* Professor Rick Hasen thinks the Illinois Supreme Court is leaning towards letting Rahm Emanuel back into the race for Mayor of Chicago. Hopefully this means that Emanuel’s lawyer, Kevin Forde, will get his family back really soon. [Election Law Blog]
* Have you ever seen a notary in a bar, drunk, with her notary kit? It’s actually kind of hot. [What About Clients?]
As we head into the home stretch of our Top Partners to Work For series, we want to thank all of our readers who submitted such glowing partner nominations. If you work for an outstanding partner whom you think should be included on the list, we will be accepting new nominations in another survey in a few months.
Over the past three weeks, we highlighted the best partners to work for in New York; Washington, D.C.; and California. Our round-up wouldn’t be complete without a stopover in the Windy City, before moving on to some of the smaller legal markets to close the series.
Are you challenged by the costs and logistics of maintaining your office, distracting you from the practice of law?
Many small firms are successfully moving part—or even all—of their practice to a virtual setting. This even includes multi-jurisdictional practice spanning several states and practice areas, although solo and small partnerships are still the largest adopters of virtual law.
Can you do the same? The new article Mobile in Practice, Virtual by Design from author Jared Correia, Esq., explores how mobile technology bring real-life benefits to a small law firm. Read this new article—the next in Thomson Reuters’ Independent Thinking series for small firms—to explore how a mobile practice:
Ed. note: The Asia Chronicles column is authored by Kinney Recruiting. Kinney has made more placements of U.S. associates, counsels and partners in Asia than any other recruiting firm in each of the past six years. You can reach them by email: [email protected].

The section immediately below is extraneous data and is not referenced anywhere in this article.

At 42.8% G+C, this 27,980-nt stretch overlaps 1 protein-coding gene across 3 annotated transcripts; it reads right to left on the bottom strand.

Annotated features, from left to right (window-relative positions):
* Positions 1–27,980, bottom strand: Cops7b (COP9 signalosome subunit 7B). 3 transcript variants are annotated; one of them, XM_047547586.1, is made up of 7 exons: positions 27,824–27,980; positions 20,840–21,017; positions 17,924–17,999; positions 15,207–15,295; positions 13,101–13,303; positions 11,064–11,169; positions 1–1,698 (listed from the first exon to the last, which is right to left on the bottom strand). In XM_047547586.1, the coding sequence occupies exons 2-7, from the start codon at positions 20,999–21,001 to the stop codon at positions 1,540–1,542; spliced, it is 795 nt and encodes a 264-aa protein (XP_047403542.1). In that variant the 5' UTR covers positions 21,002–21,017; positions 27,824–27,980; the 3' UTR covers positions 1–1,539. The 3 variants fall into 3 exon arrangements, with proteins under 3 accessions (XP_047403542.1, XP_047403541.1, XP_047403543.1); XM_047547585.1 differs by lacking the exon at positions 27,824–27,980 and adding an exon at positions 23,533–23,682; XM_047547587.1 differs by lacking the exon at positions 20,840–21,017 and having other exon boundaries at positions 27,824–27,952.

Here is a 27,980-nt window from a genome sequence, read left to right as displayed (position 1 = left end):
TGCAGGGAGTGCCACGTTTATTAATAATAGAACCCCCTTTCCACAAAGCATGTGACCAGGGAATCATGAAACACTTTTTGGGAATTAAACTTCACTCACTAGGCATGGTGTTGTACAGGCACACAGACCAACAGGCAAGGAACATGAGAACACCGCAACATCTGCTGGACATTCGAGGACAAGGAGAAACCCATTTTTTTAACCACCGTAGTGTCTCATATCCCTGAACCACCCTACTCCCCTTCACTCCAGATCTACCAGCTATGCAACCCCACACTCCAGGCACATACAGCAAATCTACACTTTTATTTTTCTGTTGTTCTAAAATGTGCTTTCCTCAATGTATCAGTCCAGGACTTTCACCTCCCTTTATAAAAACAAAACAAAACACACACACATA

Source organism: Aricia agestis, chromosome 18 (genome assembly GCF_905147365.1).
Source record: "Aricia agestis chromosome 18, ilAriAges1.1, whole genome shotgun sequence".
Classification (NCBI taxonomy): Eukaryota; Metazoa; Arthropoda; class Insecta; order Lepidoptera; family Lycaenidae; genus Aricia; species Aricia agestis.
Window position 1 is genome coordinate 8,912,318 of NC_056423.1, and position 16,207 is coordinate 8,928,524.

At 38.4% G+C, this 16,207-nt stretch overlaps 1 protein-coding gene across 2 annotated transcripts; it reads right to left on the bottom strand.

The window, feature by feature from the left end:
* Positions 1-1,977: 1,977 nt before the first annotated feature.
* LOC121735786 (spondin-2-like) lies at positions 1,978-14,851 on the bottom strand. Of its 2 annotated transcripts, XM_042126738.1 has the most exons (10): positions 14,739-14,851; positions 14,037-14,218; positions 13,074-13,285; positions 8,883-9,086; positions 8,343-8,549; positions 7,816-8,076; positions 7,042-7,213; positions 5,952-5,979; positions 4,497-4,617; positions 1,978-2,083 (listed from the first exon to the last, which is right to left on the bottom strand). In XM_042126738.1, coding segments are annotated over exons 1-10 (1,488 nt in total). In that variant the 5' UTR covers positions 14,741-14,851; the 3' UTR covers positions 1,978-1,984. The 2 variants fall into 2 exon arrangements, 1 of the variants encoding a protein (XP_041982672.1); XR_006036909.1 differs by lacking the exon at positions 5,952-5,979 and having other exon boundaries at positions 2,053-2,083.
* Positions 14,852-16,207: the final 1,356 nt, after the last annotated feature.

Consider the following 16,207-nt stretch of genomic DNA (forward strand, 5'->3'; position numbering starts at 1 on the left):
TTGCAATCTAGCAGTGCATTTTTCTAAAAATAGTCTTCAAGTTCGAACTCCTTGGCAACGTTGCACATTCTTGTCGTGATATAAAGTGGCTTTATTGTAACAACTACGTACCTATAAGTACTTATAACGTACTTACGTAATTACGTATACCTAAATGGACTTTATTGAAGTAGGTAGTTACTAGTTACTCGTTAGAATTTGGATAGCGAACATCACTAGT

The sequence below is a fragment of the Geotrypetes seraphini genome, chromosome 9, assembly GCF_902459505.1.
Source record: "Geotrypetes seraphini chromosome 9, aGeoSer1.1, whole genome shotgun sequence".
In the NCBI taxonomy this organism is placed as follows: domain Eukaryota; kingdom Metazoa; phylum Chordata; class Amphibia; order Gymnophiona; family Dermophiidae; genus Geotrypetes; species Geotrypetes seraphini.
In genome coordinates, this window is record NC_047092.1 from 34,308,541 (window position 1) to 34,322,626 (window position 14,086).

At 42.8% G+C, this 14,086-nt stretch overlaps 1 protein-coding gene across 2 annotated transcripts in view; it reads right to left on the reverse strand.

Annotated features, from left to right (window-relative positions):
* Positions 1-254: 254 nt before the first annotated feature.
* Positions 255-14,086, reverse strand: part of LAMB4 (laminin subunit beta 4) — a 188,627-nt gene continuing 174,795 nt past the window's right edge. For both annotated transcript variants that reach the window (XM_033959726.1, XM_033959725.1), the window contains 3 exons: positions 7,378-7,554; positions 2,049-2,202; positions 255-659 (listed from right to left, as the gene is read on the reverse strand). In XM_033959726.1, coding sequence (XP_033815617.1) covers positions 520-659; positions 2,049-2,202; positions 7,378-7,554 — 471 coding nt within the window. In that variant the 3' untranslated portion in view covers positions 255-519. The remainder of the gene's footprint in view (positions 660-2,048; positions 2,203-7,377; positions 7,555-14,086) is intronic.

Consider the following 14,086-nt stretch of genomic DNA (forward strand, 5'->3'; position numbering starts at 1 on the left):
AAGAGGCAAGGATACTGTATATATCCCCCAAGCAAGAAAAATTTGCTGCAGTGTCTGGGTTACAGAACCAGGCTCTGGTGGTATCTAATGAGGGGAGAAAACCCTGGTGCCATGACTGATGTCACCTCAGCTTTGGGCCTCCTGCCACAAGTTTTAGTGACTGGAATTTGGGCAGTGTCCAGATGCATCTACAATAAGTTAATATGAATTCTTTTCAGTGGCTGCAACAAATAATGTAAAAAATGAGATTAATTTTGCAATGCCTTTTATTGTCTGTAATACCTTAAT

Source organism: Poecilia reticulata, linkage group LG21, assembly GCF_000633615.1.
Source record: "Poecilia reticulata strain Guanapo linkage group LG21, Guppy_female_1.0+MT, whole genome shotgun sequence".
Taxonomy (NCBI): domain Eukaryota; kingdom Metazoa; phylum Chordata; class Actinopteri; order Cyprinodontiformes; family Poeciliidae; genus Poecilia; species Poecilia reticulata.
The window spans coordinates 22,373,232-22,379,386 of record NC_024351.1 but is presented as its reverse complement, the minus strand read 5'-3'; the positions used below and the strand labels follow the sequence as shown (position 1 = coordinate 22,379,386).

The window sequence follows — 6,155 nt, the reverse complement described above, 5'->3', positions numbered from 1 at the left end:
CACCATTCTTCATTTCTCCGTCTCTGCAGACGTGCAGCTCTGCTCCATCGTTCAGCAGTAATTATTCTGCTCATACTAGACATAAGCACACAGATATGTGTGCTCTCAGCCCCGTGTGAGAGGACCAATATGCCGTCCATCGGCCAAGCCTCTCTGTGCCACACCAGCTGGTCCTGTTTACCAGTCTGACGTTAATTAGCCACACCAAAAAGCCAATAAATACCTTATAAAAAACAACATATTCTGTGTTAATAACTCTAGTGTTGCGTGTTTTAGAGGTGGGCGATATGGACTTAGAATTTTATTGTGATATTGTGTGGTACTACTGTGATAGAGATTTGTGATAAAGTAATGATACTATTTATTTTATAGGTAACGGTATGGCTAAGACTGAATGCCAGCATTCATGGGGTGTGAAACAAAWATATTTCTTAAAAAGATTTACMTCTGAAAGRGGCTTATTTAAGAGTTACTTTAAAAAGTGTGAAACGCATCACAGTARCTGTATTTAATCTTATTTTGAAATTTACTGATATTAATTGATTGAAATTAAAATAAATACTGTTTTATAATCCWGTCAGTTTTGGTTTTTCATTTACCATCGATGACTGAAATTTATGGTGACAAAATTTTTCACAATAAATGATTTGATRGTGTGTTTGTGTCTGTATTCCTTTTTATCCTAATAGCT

Since late last year, things have been booming in Hong Kong / China in cap markets, especially Hong Kong IPOs. M&A deal flow has recently been getting a bit stronger as well. Although one can’t predict such things with any certainty, all signs are pointing to a banner entire 2014 for the top end US corporate and cap markets practices in Hong Kong / China. This is not really new news, as its been the feeling most in the market have had for a few months now and things continue to look good.
The head of our Asia practice, Evan Jowers, has been in Hong Kong for about 10 days a month (with trips every other month to both Shanghai and Bejing) for the past 7 months (Robert Kinney and Evan Jowers will be in Hong Kong again March 15 to 23), and spending most of his time there meeting with senior US hiring partners at just about all the major US and UK firms there, as well as prospective candidates at all associate levels and partner levels, and when in the US, Evan works Asia hours and is regularly on the phone with such persons, as our the other members of our Asia team. Our Yuliya Vinokurova is in Hong Kong every other month and Robert is there about 5 times a year as well. While we have a solid Asia team of recruiters, Evan Jowers will spend at least some time with all of our candidates for Asia position. We have had long standing relationships, and good friendships in some cases, with hiring partners and other senior US partners in Asia for 8 years now.
Everyone is talking about the importance of Social Media in Corporate America. But it is relatively safe to say that most law firms and lawyers are slightly behind the social curve. Most lawyers, at minimum, use LinkedIn, for networking. Some even use Twitter for pushing out short, pithy content, while many have Blogs, where they write their little hearts out. The adage “it is better to give than to receive” is not always true though in the world of Social. In the Social World – it is best to listen, give back and engage.
Social Media is a communications tool that can deeply educate you about the needs and wants of your clients and prospects when used in conjunction social media monitoring and sharing tools.
Take this quick quiz and see if you know how to use Social to help you engage more with your clients or to better service the ones you have.